Tuesday, September 11, 2007

By What Criteria Do We Judge Quality?


What is this mysterious beast that everyone knows when they see it but few ever bother to define? People toss the word around maybe even more than they toss around another mystical term: "Story".

I think Quality means very different things to different groups of people and therefore is not a very useful term.

If you were to write a meaningful review of an animated film, it would be more useful to define what specific elements you are judging that add up to your definition of quality.


A modern feature animation producer's idea of quality would probably be different than an animated film critic's definition, although with some overlap.
Both those general types of people represent many others like themselves. Quality = amount of details. Sure, you say everyone is different and an individual, but I'll say probably not. Most people fall into groups. Within each group there might be some subtle variances that to others in the group seem large, but to the outsider the differences are negligible.


Professional critics who specialize in animation have a certain general set of criteria in common. When they watch a feature, they tend to look for:

How It Compares To Disney

Disney created the template that we still -70 years later- unquestioningly follow. The rules he set for what makes quality animation are completely different than what makes quality in other mediums and we have been chained to this ever since.

Many animation critics do not realize how insiduously they have been brainwashed by Disney's rules.


No one knows what story is anyway, but everyone holds it in high regard. Animated features have completely formulaic predictable stories, yet critics still manage to find ways to talk about them, because story in a writer's mind means "words" and words are easier to write about than pictures, acting, cutting or pure entertainment value.


Are there live action style sequences in it? That's worth a few points because live action is inherently superior to mere cartoons.

Kitschy Cuteness
This style of cute definitely flips a switch on animation critics. It reminds them of when they were 3 and first saw Snow White.


Somewhere burned in our genetic memory is the knowledge that cartoons are supposed to be funny and make you feel good. Everyone instinctively knows it, but funny doesn't win awards or garner a lot of serious respect.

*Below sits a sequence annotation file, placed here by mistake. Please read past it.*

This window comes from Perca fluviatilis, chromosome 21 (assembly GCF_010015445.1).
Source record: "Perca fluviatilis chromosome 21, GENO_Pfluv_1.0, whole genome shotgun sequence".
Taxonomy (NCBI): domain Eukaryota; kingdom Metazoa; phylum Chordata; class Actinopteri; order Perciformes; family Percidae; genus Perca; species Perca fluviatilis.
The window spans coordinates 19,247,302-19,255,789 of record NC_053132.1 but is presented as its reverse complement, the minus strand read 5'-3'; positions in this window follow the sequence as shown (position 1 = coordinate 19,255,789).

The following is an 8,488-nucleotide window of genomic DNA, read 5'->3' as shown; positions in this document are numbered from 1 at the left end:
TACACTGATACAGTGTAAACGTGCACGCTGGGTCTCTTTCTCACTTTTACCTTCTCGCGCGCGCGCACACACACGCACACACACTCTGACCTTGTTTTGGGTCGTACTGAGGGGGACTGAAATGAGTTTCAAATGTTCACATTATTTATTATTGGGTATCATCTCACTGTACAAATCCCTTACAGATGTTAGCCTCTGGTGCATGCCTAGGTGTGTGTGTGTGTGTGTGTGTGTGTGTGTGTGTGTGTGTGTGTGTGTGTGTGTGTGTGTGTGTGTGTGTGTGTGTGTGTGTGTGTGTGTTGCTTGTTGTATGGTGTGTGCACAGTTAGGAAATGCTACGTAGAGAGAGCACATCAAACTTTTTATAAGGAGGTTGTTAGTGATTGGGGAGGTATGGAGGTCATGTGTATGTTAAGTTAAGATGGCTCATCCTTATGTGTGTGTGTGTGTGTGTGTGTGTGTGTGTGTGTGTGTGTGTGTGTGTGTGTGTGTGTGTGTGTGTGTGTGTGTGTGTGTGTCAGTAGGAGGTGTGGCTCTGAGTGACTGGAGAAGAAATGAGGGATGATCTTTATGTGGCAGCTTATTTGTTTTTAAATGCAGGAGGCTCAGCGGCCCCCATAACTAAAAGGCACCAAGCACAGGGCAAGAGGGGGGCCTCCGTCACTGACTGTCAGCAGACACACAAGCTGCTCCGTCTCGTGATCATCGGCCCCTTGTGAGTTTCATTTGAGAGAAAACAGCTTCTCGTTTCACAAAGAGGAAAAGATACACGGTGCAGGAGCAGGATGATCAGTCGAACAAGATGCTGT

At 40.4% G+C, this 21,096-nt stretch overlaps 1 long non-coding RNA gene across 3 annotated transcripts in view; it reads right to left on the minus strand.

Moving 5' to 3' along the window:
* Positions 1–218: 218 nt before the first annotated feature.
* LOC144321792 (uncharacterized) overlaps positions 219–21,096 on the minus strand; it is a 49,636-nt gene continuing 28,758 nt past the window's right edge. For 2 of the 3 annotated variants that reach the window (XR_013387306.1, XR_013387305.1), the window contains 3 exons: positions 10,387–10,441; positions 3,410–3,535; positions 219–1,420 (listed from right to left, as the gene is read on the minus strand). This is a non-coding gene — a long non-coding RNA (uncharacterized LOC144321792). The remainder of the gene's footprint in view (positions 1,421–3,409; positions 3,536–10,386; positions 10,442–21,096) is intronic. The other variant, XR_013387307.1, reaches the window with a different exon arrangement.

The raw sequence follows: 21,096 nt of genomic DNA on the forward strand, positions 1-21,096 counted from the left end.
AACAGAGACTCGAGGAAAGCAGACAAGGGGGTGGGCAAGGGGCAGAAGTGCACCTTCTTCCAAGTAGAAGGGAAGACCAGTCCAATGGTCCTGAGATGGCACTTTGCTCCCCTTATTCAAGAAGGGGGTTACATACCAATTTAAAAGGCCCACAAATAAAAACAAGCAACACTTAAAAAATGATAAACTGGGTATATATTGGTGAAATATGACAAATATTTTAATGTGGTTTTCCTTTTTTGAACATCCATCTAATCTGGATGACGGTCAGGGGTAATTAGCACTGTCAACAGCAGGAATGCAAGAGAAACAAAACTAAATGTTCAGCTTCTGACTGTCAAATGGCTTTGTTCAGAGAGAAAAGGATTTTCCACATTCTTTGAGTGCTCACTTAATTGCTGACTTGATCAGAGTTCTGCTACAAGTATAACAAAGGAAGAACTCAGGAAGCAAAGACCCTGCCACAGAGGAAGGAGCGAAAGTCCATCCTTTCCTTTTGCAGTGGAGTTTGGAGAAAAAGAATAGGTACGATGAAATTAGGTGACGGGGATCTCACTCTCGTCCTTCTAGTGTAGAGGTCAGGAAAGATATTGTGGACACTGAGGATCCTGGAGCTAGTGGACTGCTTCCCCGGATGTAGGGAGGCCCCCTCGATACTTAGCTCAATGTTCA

Disney figured this out long ago and came up with the idea to do the opposite of what cartoons are good at. Instead of making us happy (laughing equals good feelings) he decided to make us miserable and figured out ingenious ways to make us cry. "Hey fellas, let's shoot the character's Mom! That'll destroy everyone in the theatre!"

The critics eat this stuff up. I think they like the surprise that a cartoon can be something other than what cartoons are good at, even though it's no longer a surprise. It would be a surprise today if a cartoon dared to be a cartoon again.

Animation producers prey on the critics' auto-reactions to fake pathos and have devised a handful of filmic tricks that push the cry button.

Did It Give Me Something To Talk About That Will Make Me Feel Smart?

Of course a critic's trade is to overanalyze everything and try to find "meaning" in their entertainment. If they just said "I like it. It made me cry and had lots of action and pop-culture references!" maybe no one would take them seriously - although that would be very useful to the audience.

DISCLAIMER: Of course I'm generalizing and not every critic fits the generalization exactly.

Leonard Maltin is a big exception. He writes about what he feels naturally when he watches entertainment. In clear English with no circumlocutions. He was one of the first brave souls to champion pure entertainment like The Fleischers, The Three Stooges, Bob Clampett and other geniuses who traditionally had been snubbed by the critics. We owe him a lot.


People who aren't actually interested in art (like most animation producers) don't judge the quality of something by its aesthetic parts.

Is this the ugliest character design ever? Do you know of anything that can compete?

They have no choice but to judge the art by how complicated or "real" it looks. Real to the untrained eye. I've used the analogy of your Dad choosing a painting to hang over the couch and deciding by counting how many individual leaves the artist painted in the trees.

Not by how well composed the scene is, not by the flair of the brushtrokes, not by the sensitive blending of the intricate colors. Not by the feelings it evokes.
"GIMME LOTS OF LEAVES AND MORE CLOUDS! MAKE SURE THE LEAVES ARE GREEN! AND I WANT A BLUE SKY!" For the most part, feature animation producers are like your Dad.

Details- Quantity - Moles, Pubes and Pores Count - Moles per Square Inch
Pocahontas consults the wisdom of the magical pussy-tree, complete with every fold and crevice.

Ugly Non-cartoony Tasteless Design
Animation producers hate appealing cartoony characters. They think simple, well-balanced shapes are immature and cheap looking. Dic really was cheap, but felt guilty about it and they didn't want the audience to think it so they designed their characters too lumpy and detailed.

Now, big budget feature companies can put real money into their Dic -inspired designs and make the characters uglier than was ever thought possible.